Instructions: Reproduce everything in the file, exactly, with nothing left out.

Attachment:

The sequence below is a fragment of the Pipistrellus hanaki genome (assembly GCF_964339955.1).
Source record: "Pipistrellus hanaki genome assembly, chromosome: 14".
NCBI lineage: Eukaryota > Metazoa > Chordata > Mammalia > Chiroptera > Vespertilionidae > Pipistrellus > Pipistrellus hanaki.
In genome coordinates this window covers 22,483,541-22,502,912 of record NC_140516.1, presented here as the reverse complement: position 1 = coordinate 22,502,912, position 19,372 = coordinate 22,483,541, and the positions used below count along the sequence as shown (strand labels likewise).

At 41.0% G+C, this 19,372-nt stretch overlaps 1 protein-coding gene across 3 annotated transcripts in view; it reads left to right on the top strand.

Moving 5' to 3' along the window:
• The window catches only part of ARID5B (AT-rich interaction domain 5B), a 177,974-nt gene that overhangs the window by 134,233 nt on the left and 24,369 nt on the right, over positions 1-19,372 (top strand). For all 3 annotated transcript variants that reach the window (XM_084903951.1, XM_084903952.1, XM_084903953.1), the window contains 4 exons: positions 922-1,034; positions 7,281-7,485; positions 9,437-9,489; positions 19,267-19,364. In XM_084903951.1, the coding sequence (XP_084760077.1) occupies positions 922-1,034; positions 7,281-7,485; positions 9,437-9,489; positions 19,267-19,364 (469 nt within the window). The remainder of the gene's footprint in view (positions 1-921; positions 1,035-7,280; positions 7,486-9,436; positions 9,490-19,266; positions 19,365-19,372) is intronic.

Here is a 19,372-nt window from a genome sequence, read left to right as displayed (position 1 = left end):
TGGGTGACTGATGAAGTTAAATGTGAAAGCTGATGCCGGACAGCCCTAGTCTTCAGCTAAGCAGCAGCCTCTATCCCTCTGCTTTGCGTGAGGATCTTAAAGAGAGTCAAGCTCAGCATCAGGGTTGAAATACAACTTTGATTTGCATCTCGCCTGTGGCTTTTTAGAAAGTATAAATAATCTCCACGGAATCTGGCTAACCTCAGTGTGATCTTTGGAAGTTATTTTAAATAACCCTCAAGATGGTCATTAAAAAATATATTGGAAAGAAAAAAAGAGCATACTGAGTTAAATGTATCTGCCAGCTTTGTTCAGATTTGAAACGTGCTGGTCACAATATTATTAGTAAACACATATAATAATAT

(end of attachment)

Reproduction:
The sequence below is a fragment of the Pipistrellus hanaki genome (assembly GCF_964339955.1).
Source record: "Pipistrellus hanaki genome assembly, chromosome: 14".
NCBI lineage: Eukaryota > Metazoa > Chordata > Mammalia > Chiroptera > Vespertilionidae > Pipistrellus > Pipistrellus hanaki.
In genome coordinates this window covers 22,483,541-22,502,912 of record NC_140516.1, presented here as the reverse complement: position 1 = coordinate 22,502,912, position 19,372 = coordinate 22,483,541, and the positions used below count along the sequence as shown (strand labels likewise).

At 41.0% G+C, this 19,372-nt stretch overlaps 1 protein-coding gene across 3 annotated transcripts in view; it reads left to right on the top strand.

Moving 5' to 3' along the window:
• The window catches only part of ARID5B (AT-rich interaction domain 5B), a 177,974-nt gene that overhangs the window by 134,233 nt on the left and 24,369 nt on the right, over positions 1-19,372 (top strand). For all 3 annotated transcript variants that reach the window (XM_084903951.1, XM_084903952.1, XM_084903953.1), the window contains 4 exons: positions 922-1,034; positions 7,281-7,485; positions 9,437-9,489; positions 19,267-19,364. In XM_084903951.1, the coding sequence (XP_084760077.1) occupies positions 922-1,034; positions 7,281-7,485; positions 9,437-9,489; positions 19,267-19,364 (469 nt within the window). The remainder of the gene's footprint in view (positions 1-921; positions 1,035-7,280; positions 7,486-9,436; positions 9,490-19,266; positions 19,365-19,372) is intronic.

Here is a 19,372-nt window from a genome sequence, read left to right as displayed (position 1 = left end):
TGGGTGACTGATGAAGTTAAATGTGAAAGCTGATGCCGGACAGCCCTAGTCTTCAGCTAAGCAGCAGCCTCTATCCCTCTGCTTTGCGTGAGGATCTTAAAGAGAGTCAAGCTCAGCATCAGGGTTGAAATACAACTTTGATTTGCATCTCGCCTGTGGCTTTTTAGAAAGTATAAATAATCTCCACGGAATCTGGCTAACCTCAGTGTGATCTTTGGAAGTTATTTTAAATAACCCTCAAGATGGTCATTAAAAAATATATTGGAAAGAAAAAAAGAGCATACTGAGTTAAATGTATCTGCCAGCTTTGTTCAGATTTGAAACGTGCTGGTCACAATATTATTAGTAAACACATATAATAATAT